Because if you don’t, The Prophet‘s April Fools Day joke on how we must #EndProcurement might just become reality!

Enterprises have a Data Problem. And they will until they accept they need to do E-MDM, and it will cost them!

insideBIGDATA recently published an article on The Impact of Data Analytics Integration Mismatch on Business Technology Advancements which did a rather good job on highlighting all of the problems with bad integrations (which happen every day, and especially if you hire a f6ckw@d from a Big X [as that will just result in you contributing to the half a TRILLION dollars that will be wasted on SaaS Spend this year and the one TRILLION that will be wasted on IT Services]), and an okay job of advising you how to prevent them. But the problem is much larger than the article lets on, and we need to discuss that.

But first, let’s summarize the major impacts outlined in the article (which you should click to and read before continuing on in this article):

  • Higher Operational Expenses
  • Poor Business Outcomes
  • Delayed Decision Making
  • Competitive Disadvantages
  • Missed Business Opportunities

And then add the following critical impacts (which is not a complete list by any stretch of the imagination) when your supplier, product, and supply chain data isn’t up to snuff:

  • Fines for failing to comply with filings and appropriate trade restrictions
  • Product seizures when products violate certain regulations (like ROHS, WEEE, etc.)
  • Lost Funds and Liabilities when incomplete/compromised data results in payments to the wrong/fraudulent entities
  • Massive disruption risks when you don’t get notifications of major supply chain incidents when the right locations and suppliers are not being monitored (multiple tiers down in your supply chain)
  • Massive lawsuits when data isn’t properly encrypted and secured and personal data gets compromised in a cyberattack

You need good data. You need secure data. You need actionable data. And you won’t have any of that without the right integration.

The article says to ensure good integration you should:

  • mitigate low-quality data before integration (since cleansing and enrichment might not even be possible)
  • adopt uniformity and standardized data formats and structures across systems
  • phase out outdated technology

which is all fine and dandy, but misses the core of the problem:

Data is bad (often very, very bad), because the organizations don’t have an enterprise data management strategy. That’s the first step. Furthermore this E-MDM strategy needs to define:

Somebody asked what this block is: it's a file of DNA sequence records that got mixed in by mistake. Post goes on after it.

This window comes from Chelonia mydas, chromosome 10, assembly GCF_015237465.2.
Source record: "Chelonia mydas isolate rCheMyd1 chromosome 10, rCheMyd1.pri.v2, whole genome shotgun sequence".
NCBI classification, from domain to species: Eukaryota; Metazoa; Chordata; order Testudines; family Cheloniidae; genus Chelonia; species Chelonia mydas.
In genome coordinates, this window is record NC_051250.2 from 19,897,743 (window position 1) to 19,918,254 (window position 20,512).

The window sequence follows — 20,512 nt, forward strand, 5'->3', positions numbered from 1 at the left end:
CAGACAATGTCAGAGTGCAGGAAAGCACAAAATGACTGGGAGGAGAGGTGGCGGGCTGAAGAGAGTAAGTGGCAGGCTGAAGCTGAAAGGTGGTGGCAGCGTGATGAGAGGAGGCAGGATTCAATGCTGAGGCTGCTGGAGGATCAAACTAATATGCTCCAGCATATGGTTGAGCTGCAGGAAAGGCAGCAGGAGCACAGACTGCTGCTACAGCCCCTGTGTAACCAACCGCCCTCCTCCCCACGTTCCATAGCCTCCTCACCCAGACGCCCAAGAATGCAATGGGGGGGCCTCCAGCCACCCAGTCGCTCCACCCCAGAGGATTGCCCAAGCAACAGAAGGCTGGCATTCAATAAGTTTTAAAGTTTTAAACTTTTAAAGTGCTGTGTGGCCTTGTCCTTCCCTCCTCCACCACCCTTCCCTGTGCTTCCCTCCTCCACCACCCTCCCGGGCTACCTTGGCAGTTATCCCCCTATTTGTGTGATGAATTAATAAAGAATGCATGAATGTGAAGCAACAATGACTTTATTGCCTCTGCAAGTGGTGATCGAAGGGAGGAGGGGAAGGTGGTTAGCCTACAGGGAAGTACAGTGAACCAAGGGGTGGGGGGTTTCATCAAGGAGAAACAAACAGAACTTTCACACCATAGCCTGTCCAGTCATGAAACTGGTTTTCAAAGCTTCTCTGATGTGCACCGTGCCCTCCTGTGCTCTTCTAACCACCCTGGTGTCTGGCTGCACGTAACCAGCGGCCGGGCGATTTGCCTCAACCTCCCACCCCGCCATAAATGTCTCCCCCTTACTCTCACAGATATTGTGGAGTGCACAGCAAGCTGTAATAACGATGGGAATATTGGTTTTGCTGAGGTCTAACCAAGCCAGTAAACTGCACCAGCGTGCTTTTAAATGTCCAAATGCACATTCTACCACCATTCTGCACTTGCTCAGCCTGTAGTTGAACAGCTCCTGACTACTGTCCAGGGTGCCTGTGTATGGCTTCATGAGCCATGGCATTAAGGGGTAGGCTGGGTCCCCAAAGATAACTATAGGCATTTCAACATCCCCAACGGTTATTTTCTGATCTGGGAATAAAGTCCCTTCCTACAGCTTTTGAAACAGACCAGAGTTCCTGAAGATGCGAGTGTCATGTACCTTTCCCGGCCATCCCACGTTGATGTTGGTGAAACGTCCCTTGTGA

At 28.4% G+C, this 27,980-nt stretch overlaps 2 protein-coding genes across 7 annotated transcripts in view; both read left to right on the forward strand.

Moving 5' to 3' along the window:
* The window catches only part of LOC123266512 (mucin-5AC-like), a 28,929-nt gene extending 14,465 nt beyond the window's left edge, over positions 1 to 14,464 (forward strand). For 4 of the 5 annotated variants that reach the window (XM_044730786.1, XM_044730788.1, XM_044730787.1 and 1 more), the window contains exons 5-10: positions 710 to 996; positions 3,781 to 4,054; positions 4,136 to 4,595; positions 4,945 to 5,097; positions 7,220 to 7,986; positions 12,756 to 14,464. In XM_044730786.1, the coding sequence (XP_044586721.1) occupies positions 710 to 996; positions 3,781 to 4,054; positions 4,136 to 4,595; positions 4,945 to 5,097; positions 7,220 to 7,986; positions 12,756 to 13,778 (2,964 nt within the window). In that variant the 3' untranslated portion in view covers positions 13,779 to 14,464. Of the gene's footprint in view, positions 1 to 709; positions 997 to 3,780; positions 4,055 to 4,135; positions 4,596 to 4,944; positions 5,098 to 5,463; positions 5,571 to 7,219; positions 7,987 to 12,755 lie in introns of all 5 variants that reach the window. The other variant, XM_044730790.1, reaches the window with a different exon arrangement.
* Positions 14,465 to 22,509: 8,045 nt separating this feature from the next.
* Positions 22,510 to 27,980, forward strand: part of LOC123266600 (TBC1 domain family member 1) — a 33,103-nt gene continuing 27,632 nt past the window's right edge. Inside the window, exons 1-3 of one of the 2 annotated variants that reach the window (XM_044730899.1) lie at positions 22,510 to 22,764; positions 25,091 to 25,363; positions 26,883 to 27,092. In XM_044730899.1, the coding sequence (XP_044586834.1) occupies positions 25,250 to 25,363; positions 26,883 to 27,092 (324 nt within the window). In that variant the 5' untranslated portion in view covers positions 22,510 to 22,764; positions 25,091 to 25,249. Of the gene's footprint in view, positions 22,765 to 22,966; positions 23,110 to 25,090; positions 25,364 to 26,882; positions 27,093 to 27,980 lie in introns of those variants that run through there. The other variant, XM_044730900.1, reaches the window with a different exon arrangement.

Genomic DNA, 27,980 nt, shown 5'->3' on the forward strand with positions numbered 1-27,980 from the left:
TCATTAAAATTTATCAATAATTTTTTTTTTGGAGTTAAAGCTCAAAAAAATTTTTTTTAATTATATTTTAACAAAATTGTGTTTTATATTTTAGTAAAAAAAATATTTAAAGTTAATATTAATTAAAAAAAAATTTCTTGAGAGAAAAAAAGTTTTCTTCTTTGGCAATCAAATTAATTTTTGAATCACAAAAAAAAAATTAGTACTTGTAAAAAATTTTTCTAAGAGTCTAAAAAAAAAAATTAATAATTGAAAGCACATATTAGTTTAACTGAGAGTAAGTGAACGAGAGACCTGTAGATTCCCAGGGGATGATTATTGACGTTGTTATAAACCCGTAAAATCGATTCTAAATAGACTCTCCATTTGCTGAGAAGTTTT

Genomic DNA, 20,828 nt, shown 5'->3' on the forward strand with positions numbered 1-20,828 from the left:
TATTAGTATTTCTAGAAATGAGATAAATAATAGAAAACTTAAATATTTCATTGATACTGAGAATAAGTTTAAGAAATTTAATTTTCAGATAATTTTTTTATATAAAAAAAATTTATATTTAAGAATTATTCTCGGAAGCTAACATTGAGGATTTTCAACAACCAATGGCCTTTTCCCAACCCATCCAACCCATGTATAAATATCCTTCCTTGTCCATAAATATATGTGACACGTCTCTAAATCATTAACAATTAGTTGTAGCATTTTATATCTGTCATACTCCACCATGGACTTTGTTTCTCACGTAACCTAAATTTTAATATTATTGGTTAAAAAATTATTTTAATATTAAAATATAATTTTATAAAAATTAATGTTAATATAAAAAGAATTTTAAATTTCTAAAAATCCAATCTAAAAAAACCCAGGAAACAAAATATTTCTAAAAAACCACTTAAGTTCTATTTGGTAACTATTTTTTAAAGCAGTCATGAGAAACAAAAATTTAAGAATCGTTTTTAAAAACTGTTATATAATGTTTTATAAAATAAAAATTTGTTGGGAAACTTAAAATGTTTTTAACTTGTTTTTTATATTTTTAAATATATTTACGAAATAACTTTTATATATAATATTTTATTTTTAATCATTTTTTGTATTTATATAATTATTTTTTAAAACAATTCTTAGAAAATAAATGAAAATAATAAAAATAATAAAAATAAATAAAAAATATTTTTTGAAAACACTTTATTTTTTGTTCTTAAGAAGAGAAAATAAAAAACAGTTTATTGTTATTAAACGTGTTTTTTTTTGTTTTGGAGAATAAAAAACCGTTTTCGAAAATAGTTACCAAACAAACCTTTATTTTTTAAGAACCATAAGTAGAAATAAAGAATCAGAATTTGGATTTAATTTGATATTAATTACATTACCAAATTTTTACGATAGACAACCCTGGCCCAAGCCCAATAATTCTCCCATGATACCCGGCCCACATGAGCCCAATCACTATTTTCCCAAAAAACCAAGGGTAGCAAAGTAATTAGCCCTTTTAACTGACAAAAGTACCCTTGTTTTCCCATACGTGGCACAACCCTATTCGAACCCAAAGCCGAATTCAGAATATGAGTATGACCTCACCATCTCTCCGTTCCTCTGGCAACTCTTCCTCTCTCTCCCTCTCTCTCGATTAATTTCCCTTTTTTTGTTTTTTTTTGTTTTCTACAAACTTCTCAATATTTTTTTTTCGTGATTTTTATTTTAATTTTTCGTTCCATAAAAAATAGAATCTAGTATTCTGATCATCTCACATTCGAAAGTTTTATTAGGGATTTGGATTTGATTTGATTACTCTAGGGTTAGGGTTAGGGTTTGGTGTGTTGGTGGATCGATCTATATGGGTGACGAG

1. the master schema with all of the core data objects (records) that need to be shared organizational wide
  2. the common data format (for ids, names, keys, etc.) (that every system will need to map to)
  3. the master data encoding standard

With a properly defined schema, there is less of a need to adopt uniformity across data formats and structures across the enterprise systems (which will not always be possible if an organization needs to maintain outdated technology either because a former manager entered into a 10 year agreement just to be rid of the problem or it would be too expensive to migrate to another system at the present time) or to phase out outdated technology (which, if it’s the ERP or AP, will likely not be possible) since the organization just needs to ensure that all data exchanges are in the common data format and use the master data encoding standard.

Moreover, once you have the E-MDM strategy, it’s easy to flush out the HR-MDM, Supplier/SupplyChain-MDM, and Finance-MDM strategies and get them right.

As THE PROPHET has said, data will be your best friend in procurement and supply chain in 2024 if you give it a chance.

Or, you can cover your eyes and ears and sing the same old tune that you’ve been singing since your organization acquired its first computer and built it’s first “database”:

Well …
I have a little data
I store it on my drive
And when it’s old and flawed
The data I’ll archive

Oh, data, data, data
I store it on my drive
And when it’s old and flawed
The data I’ll archive

It has nonstandard fields
The records short and lank
When I try to read it
The blocks all come back blank

I have a little data
I store it on my drive
And when it’s old and flawed
The data I’ll archive

My data is so ancient
Drive sectors start to rot
I try to read my data
The effort comes to naught

Oh, data, data, data
I store it on my drive
And when it’s old and flawed
The data I’ll archive